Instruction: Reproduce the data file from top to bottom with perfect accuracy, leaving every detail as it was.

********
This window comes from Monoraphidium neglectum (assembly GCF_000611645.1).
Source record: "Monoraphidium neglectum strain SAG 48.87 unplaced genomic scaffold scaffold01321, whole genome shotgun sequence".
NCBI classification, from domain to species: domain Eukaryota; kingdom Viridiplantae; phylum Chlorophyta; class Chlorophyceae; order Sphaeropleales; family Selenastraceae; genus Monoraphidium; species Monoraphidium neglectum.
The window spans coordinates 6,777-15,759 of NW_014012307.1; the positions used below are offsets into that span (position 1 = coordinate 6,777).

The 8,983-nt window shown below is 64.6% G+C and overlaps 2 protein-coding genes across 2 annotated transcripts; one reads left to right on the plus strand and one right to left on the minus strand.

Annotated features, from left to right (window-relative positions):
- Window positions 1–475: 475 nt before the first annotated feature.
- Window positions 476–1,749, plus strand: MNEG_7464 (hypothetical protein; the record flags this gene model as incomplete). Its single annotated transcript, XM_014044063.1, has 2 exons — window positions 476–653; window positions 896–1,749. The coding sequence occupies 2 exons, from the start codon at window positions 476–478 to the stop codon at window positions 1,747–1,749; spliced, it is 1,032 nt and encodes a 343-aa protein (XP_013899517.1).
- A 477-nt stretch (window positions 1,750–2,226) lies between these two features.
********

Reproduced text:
This window comes from Monoraphidium neglectum (assembly GCF_000611645.1).
Source record: "Monoraphidium neglectum strain SAG 48.87 unplaced genomic scaffold scaffold01321, whole genome shotgun sequence".
NCBI classification, from domain to species: domain Eukaryota; kingdom Viridiplantae; phylum Chlorophyta; class Chlorophyceae; order Sphaeropleales; family Selenastraceae; genus Monoraphidium; species Monoraphidium neglectum.
The window spans coordinates 6,777-15,759 of NW_014012307.1; the positions used below are offsets into that span (position 1 = coordinate 6,777).

The 8,983-nt window shown below is 64.6% G+C and overlaps 2 protein-coding genes across 2 annotated transcripts; one reads left to right on the plus strand and one right to left on the minus strand.

Annotated features, from left to right (window-relative positions):
- Window positions 1–475: 475 nt before the first annotated feature.
- Window positions 476–1,749, plus strand: MNEG_7464 (hypothetical protein; the record flags this gene model as incomplete). Its single annotated transcript, XM_014044063.1, has 2 exons — window positions 476–653; window positions 896–1,749. The coding sequence occupies 2 exons, from the start codon at window positions 476–478 to the stop codon at window positions 1,747–1,749; spliced, it is 1,032 nt and encodes a 343-aa protein (XP_013899517.1).
- A 477-nt stretch (window positions 1,750–2,226) lies between these two features.